Steve and Chrissy Sygrove prove passion is a strong motivating force as they complete their handcrafted American Gothic home in TItirangi.
“Expect the unexpected” could have been the catchphrase for this Grand Designs NZ project. In an era of bold, contemporary architecture, the fairytale house created by builder Steve Sygrove and his wife Chrissy is a step back, not only in time, but also into the realm of childhood fantasy.
The couple have had a lifelong love affair with old villas, restoring numerous properties over the years. “We love ruins, and the history and the romance that comes with these old homes,” Steve says.
But it was the American Gothic style – the forerunner of the traditional New Zealand villa – that captured their hearts for their own grand design. In the United States these homes were originally quite flamboyant, almost fairy tale houses, often painted in bright, gaudy colours.
The Sygrove’s dream was to build a three-storey house in this style, which would sit like a cottage in the woods, on their large bush-clad site in Titirangi, West Auckland.
To preserve funds, the couple lived “like gnomes” at the bottom of the site in a collection of prettily painted shepherd’s huts built by Steve, one of which was subsequently sold off to secure more funding for the project.
As with most Grand Designs projects, cost escalations were a concern. For this project, building was delayed several months while Steve built more shepherds huts to raise money.
But compromise was not on the agenda – another familiar story on Grand Designs. Steve was dedicated to preserving the American Gothic architectural style. Framing in the house is spaced at 400mm rather than the standard 600mm, just as it was in the original homes.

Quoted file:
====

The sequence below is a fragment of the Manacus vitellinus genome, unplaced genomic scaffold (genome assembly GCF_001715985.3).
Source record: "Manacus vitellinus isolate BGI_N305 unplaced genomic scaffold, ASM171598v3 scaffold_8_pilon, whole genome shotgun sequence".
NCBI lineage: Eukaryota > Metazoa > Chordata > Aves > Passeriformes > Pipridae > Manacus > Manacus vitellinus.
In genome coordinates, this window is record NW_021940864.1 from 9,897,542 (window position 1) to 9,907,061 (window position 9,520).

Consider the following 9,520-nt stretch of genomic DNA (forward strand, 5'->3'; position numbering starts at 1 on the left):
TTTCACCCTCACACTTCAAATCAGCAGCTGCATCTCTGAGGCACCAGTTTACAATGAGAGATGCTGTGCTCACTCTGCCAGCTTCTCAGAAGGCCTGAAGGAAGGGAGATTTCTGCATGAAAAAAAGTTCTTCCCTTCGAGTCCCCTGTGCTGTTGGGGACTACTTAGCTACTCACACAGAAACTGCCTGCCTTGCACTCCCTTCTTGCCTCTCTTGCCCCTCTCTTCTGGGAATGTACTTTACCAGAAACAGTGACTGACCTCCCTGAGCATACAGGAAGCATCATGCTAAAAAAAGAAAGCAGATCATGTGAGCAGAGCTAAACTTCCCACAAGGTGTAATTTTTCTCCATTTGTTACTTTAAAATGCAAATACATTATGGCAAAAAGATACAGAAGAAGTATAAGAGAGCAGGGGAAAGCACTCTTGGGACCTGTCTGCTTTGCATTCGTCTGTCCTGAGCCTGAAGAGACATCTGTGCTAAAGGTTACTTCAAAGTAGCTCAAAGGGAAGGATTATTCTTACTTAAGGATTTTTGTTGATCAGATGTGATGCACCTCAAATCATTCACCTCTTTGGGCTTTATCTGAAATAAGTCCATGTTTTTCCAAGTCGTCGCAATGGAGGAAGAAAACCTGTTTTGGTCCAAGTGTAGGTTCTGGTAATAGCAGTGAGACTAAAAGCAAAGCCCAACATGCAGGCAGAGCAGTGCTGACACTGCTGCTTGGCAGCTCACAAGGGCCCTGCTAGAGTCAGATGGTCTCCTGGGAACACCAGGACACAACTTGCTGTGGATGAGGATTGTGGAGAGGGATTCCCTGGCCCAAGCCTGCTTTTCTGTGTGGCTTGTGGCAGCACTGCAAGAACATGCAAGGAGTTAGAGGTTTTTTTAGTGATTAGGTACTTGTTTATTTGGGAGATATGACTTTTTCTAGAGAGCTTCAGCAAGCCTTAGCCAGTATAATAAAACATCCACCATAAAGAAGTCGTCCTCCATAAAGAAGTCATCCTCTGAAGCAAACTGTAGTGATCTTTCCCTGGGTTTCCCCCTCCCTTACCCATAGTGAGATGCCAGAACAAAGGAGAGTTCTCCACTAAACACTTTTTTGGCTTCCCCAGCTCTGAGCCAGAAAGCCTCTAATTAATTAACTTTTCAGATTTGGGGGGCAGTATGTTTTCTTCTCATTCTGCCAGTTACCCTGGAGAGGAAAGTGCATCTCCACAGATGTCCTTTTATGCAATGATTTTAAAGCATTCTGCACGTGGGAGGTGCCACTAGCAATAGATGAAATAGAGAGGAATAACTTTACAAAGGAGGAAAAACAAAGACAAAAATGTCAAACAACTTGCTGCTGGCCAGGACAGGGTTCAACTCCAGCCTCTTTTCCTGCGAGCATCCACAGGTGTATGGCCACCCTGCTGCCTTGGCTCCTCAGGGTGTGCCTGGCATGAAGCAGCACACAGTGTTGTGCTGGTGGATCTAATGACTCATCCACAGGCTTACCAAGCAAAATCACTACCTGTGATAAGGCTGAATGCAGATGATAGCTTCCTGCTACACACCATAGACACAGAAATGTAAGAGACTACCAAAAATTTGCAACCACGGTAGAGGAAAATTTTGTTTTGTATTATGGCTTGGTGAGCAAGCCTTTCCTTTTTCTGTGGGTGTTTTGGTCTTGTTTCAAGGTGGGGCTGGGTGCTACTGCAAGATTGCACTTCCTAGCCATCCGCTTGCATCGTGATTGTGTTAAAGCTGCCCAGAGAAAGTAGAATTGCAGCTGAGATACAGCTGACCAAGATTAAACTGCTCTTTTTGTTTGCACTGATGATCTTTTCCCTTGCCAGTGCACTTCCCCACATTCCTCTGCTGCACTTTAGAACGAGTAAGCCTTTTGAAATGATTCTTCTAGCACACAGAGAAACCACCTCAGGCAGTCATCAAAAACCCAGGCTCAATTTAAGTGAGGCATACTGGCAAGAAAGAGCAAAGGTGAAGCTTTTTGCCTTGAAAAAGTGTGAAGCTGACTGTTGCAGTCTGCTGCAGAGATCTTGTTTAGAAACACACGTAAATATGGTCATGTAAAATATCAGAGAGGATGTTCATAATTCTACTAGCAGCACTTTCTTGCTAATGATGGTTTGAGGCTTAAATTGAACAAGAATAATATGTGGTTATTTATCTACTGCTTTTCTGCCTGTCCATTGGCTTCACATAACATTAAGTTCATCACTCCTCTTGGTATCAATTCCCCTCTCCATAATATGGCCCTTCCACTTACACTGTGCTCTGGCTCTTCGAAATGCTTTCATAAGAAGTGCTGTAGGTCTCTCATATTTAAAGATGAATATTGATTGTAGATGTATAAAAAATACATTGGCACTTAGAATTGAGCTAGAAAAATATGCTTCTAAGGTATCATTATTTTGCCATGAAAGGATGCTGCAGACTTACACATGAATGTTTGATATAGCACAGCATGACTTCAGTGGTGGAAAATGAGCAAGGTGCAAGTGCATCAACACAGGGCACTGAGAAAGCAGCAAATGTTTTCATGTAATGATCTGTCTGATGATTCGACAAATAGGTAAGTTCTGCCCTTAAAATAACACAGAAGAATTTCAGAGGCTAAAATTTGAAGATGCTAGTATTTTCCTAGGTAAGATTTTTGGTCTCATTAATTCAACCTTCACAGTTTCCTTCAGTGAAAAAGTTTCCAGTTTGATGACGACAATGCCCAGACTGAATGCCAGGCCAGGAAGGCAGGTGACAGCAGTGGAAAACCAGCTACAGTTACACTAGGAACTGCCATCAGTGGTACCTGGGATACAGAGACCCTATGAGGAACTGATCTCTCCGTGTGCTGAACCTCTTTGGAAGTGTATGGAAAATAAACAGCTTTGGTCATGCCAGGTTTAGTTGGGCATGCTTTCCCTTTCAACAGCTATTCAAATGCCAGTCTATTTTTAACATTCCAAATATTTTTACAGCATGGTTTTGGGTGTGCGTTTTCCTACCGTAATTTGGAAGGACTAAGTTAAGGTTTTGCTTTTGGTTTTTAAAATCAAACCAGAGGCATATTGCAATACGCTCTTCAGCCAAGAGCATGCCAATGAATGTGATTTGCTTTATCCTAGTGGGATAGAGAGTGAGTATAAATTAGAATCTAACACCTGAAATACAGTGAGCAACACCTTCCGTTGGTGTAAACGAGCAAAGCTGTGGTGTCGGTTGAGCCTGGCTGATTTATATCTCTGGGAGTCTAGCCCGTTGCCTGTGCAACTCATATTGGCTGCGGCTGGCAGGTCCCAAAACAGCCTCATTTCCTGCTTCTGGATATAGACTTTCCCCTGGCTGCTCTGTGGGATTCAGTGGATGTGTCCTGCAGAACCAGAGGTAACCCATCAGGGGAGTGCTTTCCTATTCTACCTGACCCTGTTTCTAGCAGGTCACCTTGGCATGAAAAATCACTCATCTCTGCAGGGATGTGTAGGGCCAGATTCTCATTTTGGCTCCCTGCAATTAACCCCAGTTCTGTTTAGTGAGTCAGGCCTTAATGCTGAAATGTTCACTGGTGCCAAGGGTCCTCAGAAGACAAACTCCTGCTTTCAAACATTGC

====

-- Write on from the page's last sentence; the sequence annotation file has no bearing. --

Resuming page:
The house also features traditional attic rooms and a steep pitched gable roof. But it is the handcrafted elements that make this such a labour of love. Steve handcrafted elaborate, decorative Gothic frills, ornate vergeboards decorated with spandrels, heavy drip mouldings that curve like eyebrows over the windows, a little porch with lacework valances, a horseshoe window and a Juliet balcony made from antique cast iron.
Although the ground floor is still not completed, the Sygrove’s have moved into the floor above. And, yes, it is decorated in the bright pastels so loved by Chrissy.
Architect Chris Moller probably best sums it up when he says, “I feel as though I have stepped through the looking glass into a house full of curiosities, handcrafted objects and furniture.
“Architects don’t often use the word pretty, but that’s what this house is. Steve and Chrissy’s house is one out of the chocolate box, and it seems a foregone conclusion that Steve and his family are all going to live here happily every after.”